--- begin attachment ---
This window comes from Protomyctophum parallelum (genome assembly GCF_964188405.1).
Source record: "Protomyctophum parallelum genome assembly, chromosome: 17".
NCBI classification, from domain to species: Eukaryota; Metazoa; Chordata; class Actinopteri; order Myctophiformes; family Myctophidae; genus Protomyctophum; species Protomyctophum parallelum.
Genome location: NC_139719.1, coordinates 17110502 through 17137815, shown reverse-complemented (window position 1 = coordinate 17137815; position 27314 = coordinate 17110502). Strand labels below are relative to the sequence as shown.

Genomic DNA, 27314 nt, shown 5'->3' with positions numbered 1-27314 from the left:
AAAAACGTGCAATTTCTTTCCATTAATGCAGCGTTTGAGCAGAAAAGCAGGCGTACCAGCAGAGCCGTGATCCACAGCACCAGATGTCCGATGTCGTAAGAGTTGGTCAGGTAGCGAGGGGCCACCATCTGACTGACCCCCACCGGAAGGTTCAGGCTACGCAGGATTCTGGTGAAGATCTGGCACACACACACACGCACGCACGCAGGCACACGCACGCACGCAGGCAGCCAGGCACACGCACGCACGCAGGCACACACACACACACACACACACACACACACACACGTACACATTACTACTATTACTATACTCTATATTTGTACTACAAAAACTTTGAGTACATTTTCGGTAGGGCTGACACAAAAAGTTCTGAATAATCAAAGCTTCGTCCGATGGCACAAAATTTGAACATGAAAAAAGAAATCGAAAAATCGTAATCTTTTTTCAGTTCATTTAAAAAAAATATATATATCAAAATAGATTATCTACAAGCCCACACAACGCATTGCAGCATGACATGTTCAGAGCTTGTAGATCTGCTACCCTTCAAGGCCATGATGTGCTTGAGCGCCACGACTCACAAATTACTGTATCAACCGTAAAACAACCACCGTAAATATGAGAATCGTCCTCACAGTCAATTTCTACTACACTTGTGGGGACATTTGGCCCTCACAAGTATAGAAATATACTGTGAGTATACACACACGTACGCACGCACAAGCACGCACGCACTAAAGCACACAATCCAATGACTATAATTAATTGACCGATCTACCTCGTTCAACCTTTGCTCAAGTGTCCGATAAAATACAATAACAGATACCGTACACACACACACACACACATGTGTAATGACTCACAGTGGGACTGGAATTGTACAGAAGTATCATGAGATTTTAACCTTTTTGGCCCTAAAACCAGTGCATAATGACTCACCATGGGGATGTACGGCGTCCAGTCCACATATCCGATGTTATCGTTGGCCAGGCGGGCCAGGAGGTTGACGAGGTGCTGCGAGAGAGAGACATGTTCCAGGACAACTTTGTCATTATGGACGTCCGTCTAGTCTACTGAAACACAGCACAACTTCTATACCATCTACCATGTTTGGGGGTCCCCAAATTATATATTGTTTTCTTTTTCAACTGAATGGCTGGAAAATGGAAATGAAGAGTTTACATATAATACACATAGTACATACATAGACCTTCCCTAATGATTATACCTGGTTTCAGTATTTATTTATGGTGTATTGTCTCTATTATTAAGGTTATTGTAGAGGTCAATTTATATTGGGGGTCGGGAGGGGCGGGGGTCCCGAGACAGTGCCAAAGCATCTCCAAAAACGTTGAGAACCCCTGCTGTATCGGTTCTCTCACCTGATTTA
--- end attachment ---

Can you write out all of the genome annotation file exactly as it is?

This window comes from Protomyctophum parallelum (genome assembly GCF_964188405.1).
Source record: "Protomyctophum parallelum genome assembly, chromosome: 17".
NCBI classification, from domain to species: Eukaryota; Metazoa; Chordata; class Actinopteri; order Myctophiformes; family Myctophidae; genus Protomyctophum; species Protomyctophum parallelum.
Genome location: NC_139719.1, coordinates 17110502 through 17137815, shown reverse-complemented (window position 1 = coordinate 17137815; position 27314 = coordinate 17110502). Strand labels below are relative to the sequence as shown.

Genomic DNA, 27314 nt, shown 5'->3' with positions numbered 1-27314 from the left:
AAAAACGTGCAATTTCTTTCCATTAATGCAGCGTTTGAGCAGAAAAGCAGGCGTACCAGCAGAGCCGTGATCCACAGCACCAGATGTCCGATGTCGTAAGAGTTGGTCAGGTAGCGAGGGGCCACCATCTGACTGACCCCCACCGGAAGGTTCAGGCTACGCAGGATTCTGGTGAAGATCTGGCACACACACACACGCACGCACGCAGGCACACGCACGCACGCAGGCAGCCAGGCACACGCACGCACGCAGGCACACACACACACACACACACACACACACACACACGTACACATTACTACTATTACTATACTCTATATTTGTACTACAAAAACTTTGAGTACATTTTCGGTAGGGCTGACACAAAAAGTTCTGAATAATCAAAGCTTCGTCCGATGGCACAAAATTTGAACATGAAAAAAGAAATCGAAAAATCGTAATCTTTTTTCAGTTCATTTAAAAAAAATATATATATCAAAATAGATTATCTACAAGCCCACACAACGCATTGCAGCATGACATGTTCAGAGCTTGTAGATCTGCTACCCTTCAAGGCCATGATGTGCTTGAGCGCCACGACTCACAAATTACTGTATCAACCGTAAAACAACCACCGTAAATATGAGAATCGTCCTCACAGTCAATTTCTACTACACTTGTGGGGACATTTGGCCCTCACAAGTATAGAAATATACTGTGAGTATACACACACGTACGCACGCACAAGCACGCACGCACTAAAGCACACAATCCAATGACTATAATTAATTGACCGATCTACCTCGTTCAACCTTTGCTCAAGTGTCCGATAAAATACAATAACAGATACCGTACACACACACACACACACATGTGTAATGACTCACAGTGGGACTGGAATTGTACAGAAGTATCATGAGATTTTAACCTTTTTGGCCCTAAAACCAGTGCATAATGACTCACCATGGGGATGTACGGCGTCCAGTCCACATATCCGATGTTATCGTTGGCCAGGCGGGCCAGGAGGTTGACGAGGTGCTGCGAGAGAGAGACATGTTCCAGGACAACTTTGTCATTATGGACGTCCGTCTAGTCTACTGAAACACAGCACAACTTCTATACCATCTACCATGTTTGGGGGTCCCCAAATTATATATTGTTTTCTTTTTCAACTGAATGGCTGGAAAATGGAAATGAAGAGTTTACATATAATACACATAGTACATACATAGACCTTCCCTAATGATTATACCTGGTTTCAGTATTTATTTATGGTGTATTGTCTCTATTATTAAGGTTATTGTAGAGGTCAATTTATATTGGGGGTCGGGAGGGGCGGGGGTCCCGAGACAGTGCCAAAGCATCTCCAAAAACGTTGAGAACCCCTGCTGTATCGGTTCTCTCACCTGATTTA